“Handled the right way, this should have been a ‘good news’ story for CDU and our industry because the message should have been that removing wild bovine from a particular landscape, primarily through mustering programs, could create carbon credit opportunities,” he said.
“Instead we’ve had quite a clumsy narrative focussed on culling and all built on a very, very preliminary study which has really overstated its scope and application. When I think everyone wants to progress the discussion about carbon credits and not needlessly scare people off, taking several steps backwards like this really is disappointing.”
More research needed
Beef Central contacted CDU late yesterday afternoon for a response to the concerns raised by the NTBIC and hopes to hear back later today – this article will be updated accordingly.
However in the media release attached to the study, lead author Hugh Davies acknowledged the work was based on assumptions such as the carrying capacity of the landscape and said it needed to be tested and examined further.
“This is just the start of the research, but it throws up some ideas we should consider in carbon offsets,” Dr Davies said.
“This approach could incentivise the control of numerous destructive feral animals which has often been put in the too hard basket – such as feral camels in the outback, or the booming feral deer populations in Victoria, NSW and Tassie. This is an exciting prospect. It changes everything and would have massive ecological benefits.”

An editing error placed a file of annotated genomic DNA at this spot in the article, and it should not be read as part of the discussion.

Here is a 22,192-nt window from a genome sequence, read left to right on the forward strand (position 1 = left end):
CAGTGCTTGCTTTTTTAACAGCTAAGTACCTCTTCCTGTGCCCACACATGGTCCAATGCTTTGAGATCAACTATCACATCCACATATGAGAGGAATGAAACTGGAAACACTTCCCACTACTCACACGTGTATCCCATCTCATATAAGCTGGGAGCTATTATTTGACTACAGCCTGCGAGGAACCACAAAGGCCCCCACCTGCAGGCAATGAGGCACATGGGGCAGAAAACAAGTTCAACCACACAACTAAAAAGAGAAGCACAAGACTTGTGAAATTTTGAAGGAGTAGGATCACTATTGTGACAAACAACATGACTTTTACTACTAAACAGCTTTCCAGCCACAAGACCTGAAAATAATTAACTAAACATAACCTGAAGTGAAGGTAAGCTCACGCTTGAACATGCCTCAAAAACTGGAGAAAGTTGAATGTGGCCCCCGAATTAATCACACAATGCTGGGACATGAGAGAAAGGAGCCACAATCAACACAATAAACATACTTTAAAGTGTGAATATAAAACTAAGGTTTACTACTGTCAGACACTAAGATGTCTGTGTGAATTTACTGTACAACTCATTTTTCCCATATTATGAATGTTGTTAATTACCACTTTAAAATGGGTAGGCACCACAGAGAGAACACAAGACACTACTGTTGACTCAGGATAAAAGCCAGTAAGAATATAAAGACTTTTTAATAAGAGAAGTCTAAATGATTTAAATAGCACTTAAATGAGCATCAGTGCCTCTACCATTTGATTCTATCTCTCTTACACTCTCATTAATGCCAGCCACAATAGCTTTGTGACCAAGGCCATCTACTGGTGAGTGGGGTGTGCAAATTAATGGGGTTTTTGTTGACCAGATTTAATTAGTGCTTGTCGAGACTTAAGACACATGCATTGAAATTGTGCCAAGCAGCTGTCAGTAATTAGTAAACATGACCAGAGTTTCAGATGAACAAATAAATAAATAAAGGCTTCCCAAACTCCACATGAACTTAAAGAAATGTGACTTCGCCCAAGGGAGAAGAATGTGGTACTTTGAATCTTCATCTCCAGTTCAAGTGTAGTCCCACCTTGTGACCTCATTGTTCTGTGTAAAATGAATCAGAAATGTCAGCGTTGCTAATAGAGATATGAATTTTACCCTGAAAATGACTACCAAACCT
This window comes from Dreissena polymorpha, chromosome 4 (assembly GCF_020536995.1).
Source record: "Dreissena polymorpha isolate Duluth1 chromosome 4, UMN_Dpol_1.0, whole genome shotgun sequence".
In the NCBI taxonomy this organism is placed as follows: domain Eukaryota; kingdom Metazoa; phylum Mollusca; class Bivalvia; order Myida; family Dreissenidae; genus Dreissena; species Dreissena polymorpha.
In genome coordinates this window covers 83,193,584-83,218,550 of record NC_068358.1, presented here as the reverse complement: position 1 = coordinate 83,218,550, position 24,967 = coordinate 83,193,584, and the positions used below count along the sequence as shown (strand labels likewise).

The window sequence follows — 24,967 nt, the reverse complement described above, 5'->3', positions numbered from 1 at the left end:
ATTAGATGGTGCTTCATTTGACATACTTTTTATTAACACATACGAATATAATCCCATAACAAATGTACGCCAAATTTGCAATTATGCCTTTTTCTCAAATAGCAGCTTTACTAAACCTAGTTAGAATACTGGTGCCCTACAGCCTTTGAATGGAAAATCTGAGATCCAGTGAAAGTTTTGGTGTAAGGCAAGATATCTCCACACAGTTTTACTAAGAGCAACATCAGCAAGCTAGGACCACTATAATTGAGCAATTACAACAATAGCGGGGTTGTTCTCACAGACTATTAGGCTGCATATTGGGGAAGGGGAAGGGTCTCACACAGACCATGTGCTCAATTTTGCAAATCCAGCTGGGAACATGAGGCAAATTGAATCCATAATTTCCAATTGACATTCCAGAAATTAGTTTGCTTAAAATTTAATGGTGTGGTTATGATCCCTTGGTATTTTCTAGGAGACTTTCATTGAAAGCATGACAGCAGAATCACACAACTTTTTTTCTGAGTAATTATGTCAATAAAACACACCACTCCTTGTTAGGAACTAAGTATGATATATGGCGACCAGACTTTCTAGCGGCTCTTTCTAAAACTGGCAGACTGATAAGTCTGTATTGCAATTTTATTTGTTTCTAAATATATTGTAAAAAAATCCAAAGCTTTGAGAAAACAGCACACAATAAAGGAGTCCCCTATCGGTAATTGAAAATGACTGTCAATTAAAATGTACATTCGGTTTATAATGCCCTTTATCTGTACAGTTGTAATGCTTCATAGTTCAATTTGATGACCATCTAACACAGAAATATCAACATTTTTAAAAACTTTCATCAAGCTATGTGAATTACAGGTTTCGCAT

- To read the full study click here
the whole idea of culling instead of employment in all industries is absurd, instead of adding export dollars to our economy via live exports or supplying the buffalo, camel boxed meats to a growing domestic market also when we have international droughts with children starving is the typical culling attitude of Australian research analyst findings to solving feral animal problems, we find sending millions of $’s to these countries will solve their starving populations when its food they need not $’s so maybe if the government gives rebates to musterers, indigenous communities for supplying live animals to the live exporters or abattoirs would tick a lot more positive boxes opposed to leaving rotting carcasses
Well done Tom and BIC members. I love the comment “You can’t eat a carbon credit” How true. We all have been conditioned to ‘follow the science’ and trust the universities, but it seems that their assumptions are lacking cement here.
I expect next pest controllers who kill termites will be able to collect carbon credits as they have stopped lots of termite methane emissions.
When will someone call out the stupidity that is the carbon credit industry?